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Tiramisu Cookies

36

Tiramisu is Italian for "pick me up," and that's exactly what these bite-size sweets with a creamy, boozy filling beg you to do.

  • Yield: Makes 30

Source: Martha Stewart Living, May 2008

Ingredients

  • 5 large eggs, separated
  • 1 cup granulated sugar
  • 3 tablespoons instant espresso powder
  • 1/2 cup cake flour, (not self-rising)
  • 1/4 teaspoon salt
  • Unsweetened Dutch-process cocoa powder, for dusting
  • 3/4 cup mascarpone cheese
  • 1/4 cup plus 1 1/2 teaspoons confectioners' sugar, sifted
  • 3 tablespoons almond-flavored liqueur, such as amaretto
  • 1/2 teaspoon pure vanilla extract
  • 6 ounces semisweet chocolate, melted

Directions

  1. Preheat oven to 350 degrees. Line 2 baking sheets with parchment paper.

  2. Using a mixer with the whisk attachment, beat yolks and 1/2 cup granulated sugar until pale and stiff, about 3 minutes. Add espresso powder, and beat for 2 minutes. Add flour, and beat until just combined. (Mixture will be very thick.)

  3. In a clean bowl, using a clean whisk attachment, beat whites and salt on medium speed until foamy. With the machine running, add remaining 1/2 cup granulated sugar in a slow stream, beating until stiff peaks form, about 5 minutes. Fold whites into yolk mixture in 3 additions until well combined.

  4. Using a pastry bag fitted with a 1/2-inch plain tip (such as Ateco #806), pipe batter onto baking sheets into 60 lines that are 2 inches long and 1 inch wide, spacing 1 inch apart. Dust with cocoa.

  5. Bake, rotating sheets halfway through, until firm, 12 to 14 minutes. Let cool completely on parchment on wire racks. (Cookies can be stored for up to 3 days.)

  6. Stir together mascarpone, confectioners' sugar, liqueur, and vanilla until well combined. Cover, and refrigerate for 15 minutes (or up to 3 days).

  7. When ready to serve, brush the cookies' flat sides with melted chocolate. Refrigerate, flat side up, until chocolate is firm, about 10 minutes.

  8. Spread a generous 1/2 teaspoon mascarpone filling over chocolate side of half of the cookies. Sandwich with remaining cookies. Serve immediately.

Cook's Notes

These taste best fresh, but you can prepare the components ahead and assemble the cookies just before serving.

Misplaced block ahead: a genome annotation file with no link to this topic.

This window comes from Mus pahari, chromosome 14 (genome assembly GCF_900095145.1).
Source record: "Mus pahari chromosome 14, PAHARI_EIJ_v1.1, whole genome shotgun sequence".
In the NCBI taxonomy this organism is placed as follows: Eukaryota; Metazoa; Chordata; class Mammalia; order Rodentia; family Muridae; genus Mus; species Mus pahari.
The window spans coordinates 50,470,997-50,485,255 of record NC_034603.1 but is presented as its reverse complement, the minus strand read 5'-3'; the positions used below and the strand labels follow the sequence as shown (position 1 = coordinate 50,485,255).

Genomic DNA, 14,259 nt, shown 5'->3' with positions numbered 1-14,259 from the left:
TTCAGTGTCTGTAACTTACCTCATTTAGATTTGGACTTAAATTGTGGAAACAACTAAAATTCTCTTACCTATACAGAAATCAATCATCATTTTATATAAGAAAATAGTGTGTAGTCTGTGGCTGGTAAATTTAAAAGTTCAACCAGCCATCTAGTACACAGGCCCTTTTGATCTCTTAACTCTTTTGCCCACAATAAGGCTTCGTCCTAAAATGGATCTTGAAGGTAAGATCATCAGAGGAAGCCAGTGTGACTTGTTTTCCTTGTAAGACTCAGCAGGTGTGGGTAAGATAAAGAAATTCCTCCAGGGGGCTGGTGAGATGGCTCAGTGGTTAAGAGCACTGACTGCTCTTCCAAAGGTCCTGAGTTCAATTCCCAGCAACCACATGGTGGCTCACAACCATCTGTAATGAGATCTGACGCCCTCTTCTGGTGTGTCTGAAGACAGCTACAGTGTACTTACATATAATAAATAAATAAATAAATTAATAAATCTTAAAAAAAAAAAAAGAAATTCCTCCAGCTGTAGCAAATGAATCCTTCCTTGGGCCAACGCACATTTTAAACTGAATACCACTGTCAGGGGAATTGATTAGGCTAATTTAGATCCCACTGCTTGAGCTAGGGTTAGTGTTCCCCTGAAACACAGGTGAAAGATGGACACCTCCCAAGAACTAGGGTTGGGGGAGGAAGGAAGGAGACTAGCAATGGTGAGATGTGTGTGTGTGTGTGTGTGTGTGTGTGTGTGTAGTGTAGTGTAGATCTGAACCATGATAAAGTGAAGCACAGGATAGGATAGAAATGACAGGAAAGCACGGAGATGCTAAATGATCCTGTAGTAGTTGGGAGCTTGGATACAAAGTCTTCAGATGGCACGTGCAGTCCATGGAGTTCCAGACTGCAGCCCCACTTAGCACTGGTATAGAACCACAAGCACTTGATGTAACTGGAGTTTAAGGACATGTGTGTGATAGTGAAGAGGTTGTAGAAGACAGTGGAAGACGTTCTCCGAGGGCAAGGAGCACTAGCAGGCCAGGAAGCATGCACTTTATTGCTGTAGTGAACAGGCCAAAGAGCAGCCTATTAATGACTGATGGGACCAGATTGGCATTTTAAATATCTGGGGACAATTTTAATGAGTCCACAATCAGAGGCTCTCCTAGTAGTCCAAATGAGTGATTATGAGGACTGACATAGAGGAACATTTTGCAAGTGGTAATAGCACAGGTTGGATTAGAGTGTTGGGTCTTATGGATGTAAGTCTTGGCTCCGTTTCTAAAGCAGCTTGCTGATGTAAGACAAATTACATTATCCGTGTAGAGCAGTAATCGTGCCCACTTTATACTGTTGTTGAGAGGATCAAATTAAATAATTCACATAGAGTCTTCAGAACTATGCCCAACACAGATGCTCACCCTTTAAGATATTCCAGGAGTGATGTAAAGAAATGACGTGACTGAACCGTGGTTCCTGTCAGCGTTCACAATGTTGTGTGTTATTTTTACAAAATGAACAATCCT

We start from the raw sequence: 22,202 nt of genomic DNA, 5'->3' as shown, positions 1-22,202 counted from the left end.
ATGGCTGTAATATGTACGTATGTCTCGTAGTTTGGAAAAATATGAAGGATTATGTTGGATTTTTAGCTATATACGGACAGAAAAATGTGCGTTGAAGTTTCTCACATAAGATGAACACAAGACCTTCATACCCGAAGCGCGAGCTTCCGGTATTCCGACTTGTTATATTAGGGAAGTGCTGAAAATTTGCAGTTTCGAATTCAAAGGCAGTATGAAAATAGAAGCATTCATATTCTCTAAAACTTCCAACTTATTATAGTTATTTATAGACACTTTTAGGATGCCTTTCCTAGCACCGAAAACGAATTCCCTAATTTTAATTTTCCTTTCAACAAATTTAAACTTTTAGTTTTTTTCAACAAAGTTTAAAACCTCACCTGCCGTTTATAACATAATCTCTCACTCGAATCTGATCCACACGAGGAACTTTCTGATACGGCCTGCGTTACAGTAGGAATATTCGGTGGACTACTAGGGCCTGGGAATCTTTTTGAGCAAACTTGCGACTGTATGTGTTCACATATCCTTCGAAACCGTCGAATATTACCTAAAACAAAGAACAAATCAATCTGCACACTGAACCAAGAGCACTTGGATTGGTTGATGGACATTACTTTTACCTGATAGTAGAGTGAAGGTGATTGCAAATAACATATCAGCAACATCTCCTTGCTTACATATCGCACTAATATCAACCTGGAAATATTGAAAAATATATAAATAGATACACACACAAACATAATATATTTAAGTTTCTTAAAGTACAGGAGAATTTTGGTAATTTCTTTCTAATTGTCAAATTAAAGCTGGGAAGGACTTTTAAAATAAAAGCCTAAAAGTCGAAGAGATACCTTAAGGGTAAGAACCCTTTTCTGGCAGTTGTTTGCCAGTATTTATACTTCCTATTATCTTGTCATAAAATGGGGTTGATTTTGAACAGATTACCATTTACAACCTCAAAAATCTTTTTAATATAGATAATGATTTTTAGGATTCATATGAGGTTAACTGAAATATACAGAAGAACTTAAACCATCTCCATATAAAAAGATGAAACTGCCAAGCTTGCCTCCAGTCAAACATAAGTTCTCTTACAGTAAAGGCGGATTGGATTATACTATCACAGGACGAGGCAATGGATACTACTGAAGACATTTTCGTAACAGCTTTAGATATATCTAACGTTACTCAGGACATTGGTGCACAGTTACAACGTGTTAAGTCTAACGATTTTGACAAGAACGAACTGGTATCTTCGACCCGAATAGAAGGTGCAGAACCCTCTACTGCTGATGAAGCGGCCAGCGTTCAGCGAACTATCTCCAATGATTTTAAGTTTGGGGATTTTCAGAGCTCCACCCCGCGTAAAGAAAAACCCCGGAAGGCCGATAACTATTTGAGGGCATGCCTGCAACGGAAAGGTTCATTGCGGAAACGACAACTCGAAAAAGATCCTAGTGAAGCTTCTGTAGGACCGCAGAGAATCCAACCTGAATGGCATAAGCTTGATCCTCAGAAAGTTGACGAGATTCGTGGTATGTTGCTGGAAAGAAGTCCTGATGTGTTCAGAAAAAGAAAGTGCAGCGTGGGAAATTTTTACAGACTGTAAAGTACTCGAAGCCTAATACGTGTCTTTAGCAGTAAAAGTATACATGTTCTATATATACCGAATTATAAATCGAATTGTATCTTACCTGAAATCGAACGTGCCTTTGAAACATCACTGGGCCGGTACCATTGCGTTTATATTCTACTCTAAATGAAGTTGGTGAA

Reviews Add a comment

  • Kektklik
    24 NOV, 2011
    To the person who suggested almond extract in substitute for the almond liquer: Almond extract still has alcohol (18~35%), so it wouldn't help that person's alcohol allergy.
    Reply
  • DaphneA
    24 DEC, 2010
    Everyone loved these cookies when me and my friend made them... we've actually made them multiple times in different ways. We weren't really good at piping the cookies so they ran in odd shapes but oh well. We've also made them in madeliene tins and got softer results. For the mascarpone we used a full cup... 8 oz... because that's how much trader joes gives you and we had no other use for it... I found that this made the filling less gooey. These cookies are good fresh or chilled.
    Reply
  • alicia_i
    10 SEP, 2010
    My batter was EXTREMELY liquid. I added flour and sugar so it could become thicker. Didn't make much of a difference. I couldn't make cookies out of it so I ended up making a cake. To top it off, by filling was WAY to strong.
    Reply
  • Superpup
    29 MAR, 2010
    Re: the amount of eggs. The whipped egg whites provide structure rather than moisture. I think reducing the number of eggs would just make the cookies, weak, or dense, or at the very least lessen the amount of cookies you get out of the recipe.
    Reply
  • Superpup
    29 MAR, 2010
    Re: the amount of eggs. The whipped egg whites provide structure rather than moisture. I think reducing the number of eggs would just make the cookies, weak, or dense, or at the very least lessen the amount of cookies you get out of the recipe.
    Reply
  • chefeml@aol.com
    27 MAR, 2010
    What about using the liquid flavors (like the kind in the snow cone flavor section)? You wouldn't have to change the amount I don't think.
    Reply
  • Me3656
    27 MAR, 2010
    Five egg sounds like a lot of moisture to me with the small amout of dry ingredients. Might reduce the egg by one or two and see what happens if you are willing to experiment . The cake flour is light and not going to add much thickness. You could also go the other way and add a couple extra TBSp flour. Cake flour and regular flour do not measure cup for cup. You always add a couple of extra Tbsp of cake flour when measuring if you are substituting for reg. flour.the past.
    Reply
  • MS10017771
    26 MAR, 2010
    maybe try almond flavored extract? they sell it at every store near the spices. It's pretty strong though, you might have to adjust it to taste by diluting it with water.
    Reply
  • jwbandy
    26 MAR, 2010
    I am HIGHLY allergic to any and all alcohol (lips turn blue, hard time breathing - not a pretty sight). Is there a substitute for the liqueur?
    Reply
  • lilys_mom
    26 MAR, 2010
    If you are having trouble finding instant espresso try using Starbucks VIA instant coffee. It is micro ground, so it will be super fine. I would personally use the Decaf Italian VIA!
    Reply